Category Archives: communication

Communication: What Do You Believe?

“In no other area have intelligent men and women worked harder or with greater dedication than…on improving communications in our organizations. Yet communications has proved as elusive as the Unicorn.”

These words are as true today as they were in 1973 when Peter Drucker first wrote them. Communication is an area in which many organizations struggle and even more fall short. But is this difficulty endemic to communication itself? Or is it merely indicative of the way leaders approach it?

We have suggested that the heart of communication is the act of making things common. While giving due consideration to technical considerations of system, structure, and method, leaders must remember that all communication ultimately concerns the act of building understanding between human beings.

With this in mind, it becomes clear that the quality of interactions depend in large part on who we are and how we view others:

  • Do I believe that employees are getting all the information they need? How do they see it? Why don’t I share more information with them?
  • Do I believe that employees are truly concerned about helping this organization? If yes, am I giving them all the information they need?
  • Do I want employees to demonstrate independent thinking and judgment? And if so, am I giving them information they need to do it well?
  • Do I want employees to understand decisions or just obey them? Do I resent being asked “why”? Do I think that when people ask questions about a decision, they are questioning the decision?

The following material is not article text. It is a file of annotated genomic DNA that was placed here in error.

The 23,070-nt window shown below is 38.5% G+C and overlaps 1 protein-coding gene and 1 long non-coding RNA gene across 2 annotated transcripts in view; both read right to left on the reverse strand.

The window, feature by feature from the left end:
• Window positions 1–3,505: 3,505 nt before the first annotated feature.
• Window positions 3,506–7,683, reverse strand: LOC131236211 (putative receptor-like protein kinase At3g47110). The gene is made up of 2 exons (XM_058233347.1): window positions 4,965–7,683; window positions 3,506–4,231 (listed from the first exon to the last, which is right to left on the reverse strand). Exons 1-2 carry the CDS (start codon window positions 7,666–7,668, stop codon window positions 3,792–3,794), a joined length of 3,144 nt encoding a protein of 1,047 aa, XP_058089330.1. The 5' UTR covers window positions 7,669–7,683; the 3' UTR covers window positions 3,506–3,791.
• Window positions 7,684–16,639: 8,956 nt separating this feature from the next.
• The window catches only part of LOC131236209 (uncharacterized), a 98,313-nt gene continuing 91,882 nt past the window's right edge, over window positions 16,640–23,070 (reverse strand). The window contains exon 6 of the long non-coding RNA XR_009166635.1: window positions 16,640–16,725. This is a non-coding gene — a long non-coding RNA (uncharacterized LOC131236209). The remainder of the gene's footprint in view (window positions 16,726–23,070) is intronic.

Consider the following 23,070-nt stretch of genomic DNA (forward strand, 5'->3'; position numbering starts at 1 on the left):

• To what degree do I believe that other people’s dignity is important to the quality of their work? How does my communication with them demonstrate what I believe? How do they see it?
  • Do I care what other people think? Do I think they have anything of value to contribute? Does my behavior demonstrate that?
  • To what degree do I believe that creating a communication-rich environment is a high priority?

The answers we give to questions like these – not the ones we formulate for public consumption, but the ones arrive at our own private deliberation and reflection – will do much to determine how effectively we are able to communicate with those on whom the achievement of our aims and goals  depends.

Below-the-Line Inhibitors of Productive Communication

Many factors can inhibit the establishment of conditions that tend to characterize superior-functioning organizations .Leaders’ own below-the-line beliefs, values, and assumptions, however, can be particularly problematic. Consider, for example, the following: Unexamined assumptions that one is already communicating sufficiently with employees A failure to establish formal mechanisms to assess the quality of organizational communication systems… Continue Reading

Listening: Mastery of Our Own Self-Centered Tendencies

All of us listen. From morning to night we listen to spouses, kids, clients, friends, coworkers, and employees. But the very fact that we do it so much fools us into believing that we do it well. The reality, of course, is that our superficial and often scattered attention is no more listening than communication… Continue Reading